Helping them navigate the many intense scenes, especially for Mescal, a theater actor who finds himself in his first major TV role, was Ita O’Brien, an intimacy coordinator responsible for being a liaison between the actors and crew in order to make those ever-awkward sex scenes just a little less uncomfortable for everyone involved. “She’s definitely at the forefront of that as a functioning member of the filming community,” Mescal told me before describing what the process of working with her was like. “We rehearsed with Ita prior to filming so that we knew the structure when it came to working on set. At the start of the day when we’d be doing sex scenes, we would sit down with her and Lenny and just discuss the scene. Emotionally was a really important thing to Ita, so the center of the scene was the emotional intimacy between them. Then the physical act of the scene, what was physically happening between Connell and Marianne. Then we would block the scene and shoot it and all the while it was about Ita and Lenny and Hettie being attentive to what me and Daisy felt comfortable with. Ultimately I think that liberates us as actors, that we don’t feel self-conscious, we’ve discussed it and we feel safe and comfortable, and I think it allows the scenes to be quite powerful and moving.”
“I completely agree,” Edgar-Jones added. “It’s a very vulnerable place to put yourself in, especially as a young actor. You want to please and do your best but Ita and Lenny and all the creatives made such an environment that never felt that we had to do anything that we didn’t feel 100% comfortable with. You are able to only do something if you feel it’s important to the story and it’s the right thing to be doing. She was wonderful and also she set the boundaries so there was never any gray area. It was always clear what we were doing. [The sex scenes are] so important to the story and so important to the book, it was really important to do them justice in the series and for them to be honest. They’re always furthering a narrative so Ita created an environment that meant all Paul and I had to worry about was what that story beat was rather than physical choreography.”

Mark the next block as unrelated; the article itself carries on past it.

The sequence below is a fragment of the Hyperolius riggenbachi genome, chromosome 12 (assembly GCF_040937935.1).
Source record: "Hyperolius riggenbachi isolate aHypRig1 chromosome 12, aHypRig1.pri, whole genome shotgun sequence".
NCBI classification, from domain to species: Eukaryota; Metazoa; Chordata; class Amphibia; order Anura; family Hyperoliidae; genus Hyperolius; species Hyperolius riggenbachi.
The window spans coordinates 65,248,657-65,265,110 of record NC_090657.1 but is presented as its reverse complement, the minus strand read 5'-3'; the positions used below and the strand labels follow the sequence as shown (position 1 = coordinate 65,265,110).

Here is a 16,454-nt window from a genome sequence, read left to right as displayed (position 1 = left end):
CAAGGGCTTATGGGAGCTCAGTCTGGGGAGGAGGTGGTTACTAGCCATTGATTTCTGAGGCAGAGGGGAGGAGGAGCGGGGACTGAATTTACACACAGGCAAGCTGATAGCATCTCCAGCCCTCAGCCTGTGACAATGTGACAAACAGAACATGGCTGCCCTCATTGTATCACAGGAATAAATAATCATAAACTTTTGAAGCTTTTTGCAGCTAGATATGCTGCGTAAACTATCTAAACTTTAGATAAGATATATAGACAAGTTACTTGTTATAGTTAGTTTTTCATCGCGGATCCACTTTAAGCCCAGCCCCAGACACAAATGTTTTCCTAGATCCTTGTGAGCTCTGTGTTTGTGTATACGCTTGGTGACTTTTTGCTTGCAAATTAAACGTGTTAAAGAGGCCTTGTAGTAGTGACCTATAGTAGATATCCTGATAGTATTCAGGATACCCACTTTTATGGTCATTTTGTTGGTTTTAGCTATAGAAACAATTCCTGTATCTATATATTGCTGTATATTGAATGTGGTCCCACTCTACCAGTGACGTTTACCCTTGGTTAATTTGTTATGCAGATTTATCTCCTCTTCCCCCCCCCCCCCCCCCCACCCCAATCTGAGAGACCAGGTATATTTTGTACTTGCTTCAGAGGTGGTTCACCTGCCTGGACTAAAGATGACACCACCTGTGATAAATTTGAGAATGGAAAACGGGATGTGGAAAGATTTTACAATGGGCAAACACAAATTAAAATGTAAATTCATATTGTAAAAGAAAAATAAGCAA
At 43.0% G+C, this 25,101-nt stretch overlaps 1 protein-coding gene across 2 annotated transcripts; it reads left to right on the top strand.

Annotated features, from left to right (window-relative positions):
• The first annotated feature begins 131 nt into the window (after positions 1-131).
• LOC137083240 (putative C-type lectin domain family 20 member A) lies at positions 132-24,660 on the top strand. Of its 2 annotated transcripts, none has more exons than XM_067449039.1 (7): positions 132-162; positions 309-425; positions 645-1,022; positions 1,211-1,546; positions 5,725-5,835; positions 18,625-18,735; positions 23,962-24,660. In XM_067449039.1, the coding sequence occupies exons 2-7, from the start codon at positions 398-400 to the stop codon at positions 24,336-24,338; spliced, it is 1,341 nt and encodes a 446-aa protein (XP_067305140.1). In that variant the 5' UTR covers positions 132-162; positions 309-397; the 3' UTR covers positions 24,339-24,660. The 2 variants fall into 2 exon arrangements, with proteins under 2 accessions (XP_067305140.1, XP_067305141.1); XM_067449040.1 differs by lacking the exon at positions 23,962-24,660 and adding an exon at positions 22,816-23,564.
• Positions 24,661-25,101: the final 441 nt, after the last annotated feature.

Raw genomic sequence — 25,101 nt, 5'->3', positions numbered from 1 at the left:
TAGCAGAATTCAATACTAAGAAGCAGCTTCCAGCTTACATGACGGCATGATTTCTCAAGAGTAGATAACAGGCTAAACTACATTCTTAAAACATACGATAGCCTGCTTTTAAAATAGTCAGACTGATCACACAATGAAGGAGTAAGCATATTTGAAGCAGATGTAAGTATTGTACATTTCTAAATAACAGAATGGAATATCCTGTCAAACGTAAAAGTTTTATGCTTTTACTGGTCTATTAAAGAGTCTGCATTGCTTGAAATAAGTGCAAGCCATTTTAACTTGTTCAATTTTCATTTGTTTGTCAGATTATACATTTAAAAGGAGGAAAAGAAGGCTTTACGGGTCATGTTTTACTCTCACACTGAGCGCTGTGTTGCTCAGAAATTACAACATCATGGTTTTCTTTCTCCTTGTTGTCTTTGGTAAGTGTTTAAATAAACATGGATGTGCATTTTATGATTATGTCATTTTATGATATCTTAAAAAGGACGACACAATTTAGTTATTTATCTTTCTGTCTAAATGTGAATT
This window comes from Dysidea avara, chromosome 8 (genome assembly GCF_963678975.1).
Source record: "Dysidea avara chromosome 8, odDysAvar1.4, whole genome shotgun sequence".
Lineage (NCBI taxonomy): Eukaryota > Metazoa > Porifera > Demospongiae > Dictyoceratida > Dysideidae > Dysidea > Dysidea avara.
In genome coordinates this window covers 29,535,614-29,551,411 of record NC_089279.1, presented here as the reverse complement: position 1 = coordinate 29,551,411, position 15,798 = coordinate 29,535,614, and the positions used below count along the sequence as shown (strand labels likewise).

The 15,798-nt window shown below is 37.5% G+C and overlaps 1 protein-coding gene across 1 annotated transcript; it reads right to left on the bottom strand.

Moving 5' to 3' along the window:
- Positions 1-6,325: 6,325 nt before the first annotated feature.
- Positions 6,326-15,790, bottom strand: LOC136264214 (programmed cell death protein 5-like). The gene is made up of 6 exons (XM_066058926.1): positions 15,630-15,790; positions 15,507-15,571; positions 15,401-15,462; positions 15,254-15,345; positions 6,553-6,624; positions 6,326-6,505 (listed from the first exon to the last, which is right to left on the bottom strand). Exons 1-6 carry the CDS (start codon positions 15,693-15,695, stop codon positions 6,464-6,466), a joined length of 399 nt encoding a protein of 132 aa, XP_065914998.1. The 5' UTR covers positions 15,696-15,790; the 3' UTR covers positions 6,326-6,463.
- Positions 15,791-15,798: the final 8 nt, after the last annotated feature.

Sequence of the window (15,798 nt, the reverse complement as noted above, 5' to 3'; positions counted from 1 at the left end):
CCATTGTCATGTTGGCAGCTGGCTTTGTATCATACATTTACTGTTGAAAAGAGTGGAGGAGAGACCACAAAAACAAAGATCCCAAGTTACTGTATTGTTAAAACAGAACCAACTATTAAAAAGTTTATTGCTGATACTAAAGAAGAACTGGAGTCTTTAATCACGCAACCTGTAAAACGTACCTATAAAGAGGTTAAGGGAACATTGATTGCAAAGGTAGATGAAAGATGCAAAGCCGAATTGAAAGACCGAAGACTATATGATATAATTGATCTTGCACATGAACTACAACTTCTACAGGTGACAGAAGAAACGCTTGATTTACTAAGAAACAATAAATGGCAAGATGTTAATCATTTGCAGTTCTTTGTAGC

The addition of the intimacy coordinator was a win for Abrahamson as well. “I absolutely loved it and that’s coming from a position where I was initially kind of skeptical. I think everybody knows that directors are, I suppose, anxious about anything that gets between them and the actors which is this intimate relationship, which is the thing you protect. But what I realized very quickly after working with Ita is she’s not about getting between you and the actors, she’s about creating an environment where you can all do your best work, safe and protected and feeling like it’s this shared creative endeavor. [She] listens to everybody involved and where nobody needs to feel pressured or uncomfortable and that’s a really brilliant space to work in. When we met Ita, she initially comes in and gives a talk to the director and key production people and I found it really really useful because the actors have somebody else involved that they can really bring any concerns to. I don’t think there was a point where anybody was uneasy but knowing that there’s this bigger space within which that stuff can happen, it was very empowering for people.”
“What’s brilliant about the process of working with an intimacy coordinator,” Abrahamson said, “Is all that stuff’s out in the open. You’re not in those guessing games about whether people are comfortable or not, it’s done in an upfront and grown-up and mature way. I think it allowed us to work in such a way that we got to a level of truthfulness in those scenes that would be otherwise very difficult to get to.”
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